ORDINARILY, the announcement by Attorney-General of the Federation, Abubakar Malami, SAN, that his office is exploring modalities for the establishment of a specialised court for rape, child defilement and gender-based violence should be cheering news.
Malami who made this known on Thursday last week at a press conference in Abuja, said he was consulting with the Heads of Courts towards the review of existing laws and policy instruments to enable his office propose holistic legislative upgrades for speedy trial of sex crimes.
President Muhammadu Buhari had, during his June 12 Democracy Day 2020 national broadcast, reacted to the waves of protests over a rage of rape cases around the country by promising to get tough.
Even though the 36 state governors have also undertaken to impose stronger measures against rape, we hope they will keep their promises even after the hoopla has faded.
Our doubt is based on the fact that 17 years after the Child Rights Act was signed into law by President Olusegun Obasanjo, 11 states in the North have not domesticated it. These are Bauchi, Yobe, Kano, Sokoto, Adamawa, Borno, Gombe, Zamfara, Katsina, Kebbi and Jigawa states.
Strong and up-to-date legal frameworks are needed to tackle this menace which preys on our women and vulnerable people of all ages.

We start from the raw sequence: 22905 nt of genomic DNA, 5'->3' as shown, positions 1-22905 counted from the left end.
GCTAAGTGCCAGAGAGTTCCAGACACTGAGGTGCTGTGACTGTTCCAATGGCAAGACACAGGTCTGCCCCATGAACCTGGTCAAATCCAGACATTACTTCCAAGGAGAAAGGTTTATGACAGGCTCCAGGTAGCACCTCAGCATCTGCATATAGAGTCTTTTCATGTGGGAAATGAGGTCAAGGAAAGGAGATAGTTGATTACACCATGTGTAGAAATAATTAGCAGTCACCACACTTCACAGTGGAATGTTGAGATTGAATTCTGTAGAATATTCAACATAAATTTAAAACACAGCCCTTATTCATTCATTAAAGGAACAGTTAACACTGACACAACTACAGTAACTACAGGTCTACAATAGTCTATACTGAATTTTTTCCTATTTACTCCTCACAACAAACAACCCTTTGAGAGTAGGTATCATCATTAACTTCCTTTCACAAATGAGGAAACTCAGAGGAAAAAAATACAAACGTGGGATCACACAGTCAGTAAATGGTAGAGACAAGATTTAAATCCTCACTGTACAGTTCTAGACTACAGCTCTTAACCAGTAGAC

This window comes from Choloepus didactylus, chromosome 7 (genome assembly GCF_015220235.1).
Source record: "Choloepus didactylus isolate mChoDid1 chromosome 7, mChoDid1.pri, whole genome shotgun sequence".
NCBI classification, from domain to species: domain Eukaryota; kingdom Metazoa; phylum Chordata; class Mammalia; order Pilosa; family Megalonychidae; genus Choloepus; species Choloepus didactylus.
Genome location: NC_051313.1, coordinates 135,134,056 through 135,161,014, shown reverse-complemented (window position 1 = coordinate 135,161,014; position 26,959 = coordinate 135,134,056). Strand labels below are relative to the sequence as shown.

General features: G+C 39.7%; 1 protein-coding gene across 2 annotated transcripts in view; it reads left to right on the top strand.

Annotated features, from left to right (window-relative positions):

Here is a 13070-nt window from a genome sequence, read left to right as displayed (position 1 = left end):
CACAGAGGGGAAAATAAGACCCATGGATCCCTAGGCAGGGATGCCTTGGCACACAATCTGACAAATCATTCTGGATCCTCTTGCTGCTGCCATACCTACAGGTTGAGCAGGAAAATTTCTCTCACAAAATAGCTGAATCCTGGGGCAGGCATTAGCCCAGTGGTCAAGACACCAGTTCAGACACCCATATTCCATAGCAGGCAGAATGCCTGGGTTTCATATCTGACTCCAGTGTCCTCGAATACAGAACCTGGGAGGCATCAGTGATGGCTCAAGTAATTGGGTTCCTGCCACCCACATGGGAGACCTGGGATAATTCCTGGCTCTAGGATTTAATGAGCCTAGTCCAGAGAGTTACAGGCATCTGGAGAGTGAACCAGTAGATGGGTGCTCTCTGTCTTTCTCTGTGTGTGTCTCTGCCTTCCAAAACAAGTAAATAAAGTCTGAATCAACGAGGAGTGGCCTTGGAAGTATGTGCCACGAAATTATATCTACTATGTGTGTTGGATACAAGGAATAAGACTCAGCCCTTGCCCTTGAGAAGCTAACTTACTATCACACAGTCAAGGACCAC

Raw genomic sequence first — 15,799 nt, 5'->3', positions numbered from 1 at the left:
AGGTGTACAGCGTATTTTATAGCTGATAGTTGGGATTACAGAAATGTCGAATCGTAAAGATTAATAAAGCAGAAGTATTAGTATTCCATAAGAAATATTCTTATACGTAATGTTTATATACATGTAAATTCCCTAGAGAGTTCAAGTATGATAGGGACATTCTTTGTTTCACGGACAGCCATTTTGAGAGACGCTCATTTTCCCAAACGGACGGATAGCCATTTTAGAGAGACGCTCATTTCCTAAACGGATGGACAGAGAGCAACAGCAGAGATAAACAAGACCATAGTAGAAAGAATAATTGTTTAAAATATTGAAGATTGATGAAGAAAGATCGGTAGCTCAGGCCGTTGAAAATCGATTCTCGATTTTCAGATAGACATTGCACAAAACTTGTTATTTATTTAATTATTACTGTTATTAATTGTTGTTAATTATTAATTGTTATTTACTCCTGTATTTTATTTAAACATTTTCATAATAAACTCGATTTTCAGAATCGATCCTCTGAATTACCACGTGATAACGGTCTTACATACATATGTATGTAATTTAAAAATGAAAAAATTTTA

We must, as a country, demonstrate our capacity and willpower to protect our citizens, especially the more vulnerable ones. Otherwise we will continue to exist in Thomas Hobbes’ state of nature where life is “nasty, brutish and short”.
Deploying a special court to bring sexual predators to swift justice is a welcome idea. It is a strategy that has worked in several countries, especially the United States.
It may not prevent the crime, but it ensures the criminal does not get away with it as often happens in Nigeria due to societal factors and our slow and unresponsive judicial system.
The call for the special court system in Nigeria has been a long-standing one, but no action has been taken so far. Former Economic and Financial Crimes commission, EFCC, boss, Farida Waziri, had called for a special court to try corruption cases in 2009. Also, former Chairman of the Independent National Electoral Commission, INEC, Attahiru Jega, had called for a special court for electoral offences. None of these has been established.
Yet, these are areas of our national life that require special judicial intervention and insulation from the mainstream courts for quicker results. We call on the media, lawyers and the same social advocacy groups that recently staged the #We Are Tired protests against rape to keep politicians on their toes. Otherwise, the proposal for a special court for rape cases will go the way of those for corruption and electoral offences.
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